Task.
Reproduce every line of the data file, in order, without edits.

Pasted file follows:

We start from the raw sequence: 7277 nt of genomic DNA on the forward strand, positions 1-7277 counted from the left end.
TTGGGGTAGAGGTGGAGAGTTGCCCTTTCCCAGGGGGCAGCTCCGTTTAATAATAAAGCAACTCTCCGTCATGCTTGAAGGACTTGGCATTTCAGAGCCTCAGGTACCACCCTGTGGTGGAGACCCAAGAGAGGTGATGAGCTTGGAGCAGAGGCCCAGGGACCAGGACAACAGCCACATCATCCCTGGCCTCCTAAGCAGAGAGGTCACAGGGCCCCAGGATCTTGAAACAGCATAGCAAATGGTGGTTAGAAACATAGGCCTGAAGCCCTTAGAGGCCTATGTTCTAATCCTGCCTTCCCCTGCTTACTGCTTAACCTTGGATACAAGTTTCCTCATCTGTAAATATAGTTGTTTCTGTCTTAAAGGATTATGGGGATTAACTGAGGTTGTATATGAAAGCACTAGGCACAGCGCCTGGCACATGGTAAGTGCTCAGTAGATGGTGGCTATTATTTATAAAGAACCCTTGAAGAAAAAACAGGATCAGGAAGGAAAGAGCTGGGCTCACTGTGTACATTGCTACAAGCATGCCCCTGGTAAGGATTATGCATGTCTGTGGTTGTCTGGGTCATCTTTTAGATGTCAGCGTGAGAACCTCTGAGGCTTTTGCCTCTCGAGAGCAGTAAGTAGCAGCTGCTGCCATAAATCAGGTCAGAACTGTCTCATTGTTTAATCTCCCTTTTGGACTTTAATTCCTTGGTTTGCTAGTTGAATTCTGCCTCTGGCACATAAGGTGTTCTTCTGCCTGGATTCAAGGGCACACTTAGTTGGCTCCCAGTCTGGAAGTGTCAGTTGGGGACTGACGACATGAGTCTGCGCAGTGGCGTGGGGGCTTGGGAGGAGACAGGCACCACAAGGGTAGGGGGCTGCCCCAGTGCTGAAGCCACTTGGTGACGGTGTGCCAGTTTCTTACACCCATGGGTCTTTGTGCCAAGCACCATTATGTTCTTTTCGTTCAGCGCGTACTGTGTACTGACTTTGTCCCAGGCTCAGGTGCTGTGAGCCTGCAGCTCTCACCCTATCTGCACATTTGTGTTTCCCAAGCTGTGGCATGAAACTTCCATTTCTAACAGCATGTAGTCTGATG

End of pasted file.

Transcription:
We start from the raw sequence: 7277 nt of genomic DNA on the forward strand, positions 1-7277 counted from the left end.
TTGGGGTAGAGGTGGAGAGTTGCCCTTTCCCAGGGGGCAGCTCCGTTTAATAATAAAGCAACTCTCCGTCATGCTTGAAGGACTTGGCATTTCAGAGCCTCAGGTACCACCCTGTGGTGGAGACCCAAGAGAGGTGATGAGCTTGGAGCAGAGGCCCAGGGACCAGGACAACAGCCACATCATCCCTGGCCTCCTAAGCAGAGAGGTCACAGGGCCCCAGGATCTTGAAACAGCATAGCAAATGGTGGTTAGAAACATAGGCCTGAAGCCCTTAGAGGCCTATGTTCTAATCCTGCCTTCCCCTGCTTACTGCTTAACCTTGGATACAAGTTTCCTCATCTGTAAATATAGTTGTTTCTGTCTTAAAGGATTATGGGGATTAACTGAGGTTGTATATGAAAGCACTAGGCACAGCGCCTGGCACATGGTAAGTGCTCAGTAGATGGTGGCTATTATTTATAAAGAACCCTTGAAGAAAAAACAGGATCAGGAAGGAAAGAGCTGGGCTCACTGTGTACATTGCTACAAGCATGCCCCTGGTAAGGATTATGCATGTCTGTGGTTGTCTGGGTCATCTTTTAGATGTCAGCGTGAGAACCTCTGAGGCTTTTGCCTCTCGAGAGCAGTAAGTAGCAGCTGCTGCCATAAATCAGGTCAGAACTGTCTCATTGTTTAATCTCCCTTTTGGACTTTAATTCCTTGGTTTGCTAGTTGAATTCTGCCTCTGGCACATAAGGTGTTCTTCTGCCTGGATTCAAGGGCACACTTAGTTGGCTCCCAGTCTGGAAGTGTCAGTTGGGGACTGACGACATGAGTCTGCGCAGTGGCGTGGGGGCTTGGGAGGAGACAGGCACCACAAGGGTAGGGGGCTGCCCCAGTGCTGAAGCCACTTGGTGACGGTGTGCCAGTTTCTTACACCCATGGGTCTTTGTGCCAAGCACCATTATGTTCTTTTCGTTCAGCGCGTACTGTGTACTGACTTTGTCCCAGGCTCAGGTGCTGTGAGCCTGCAGCTCTCACCCTATCTGCACATTTGTGTTTCCCAAGCTGTGGCATGAAACTTCCATTTCTAACAGCATGTAGTCTGATG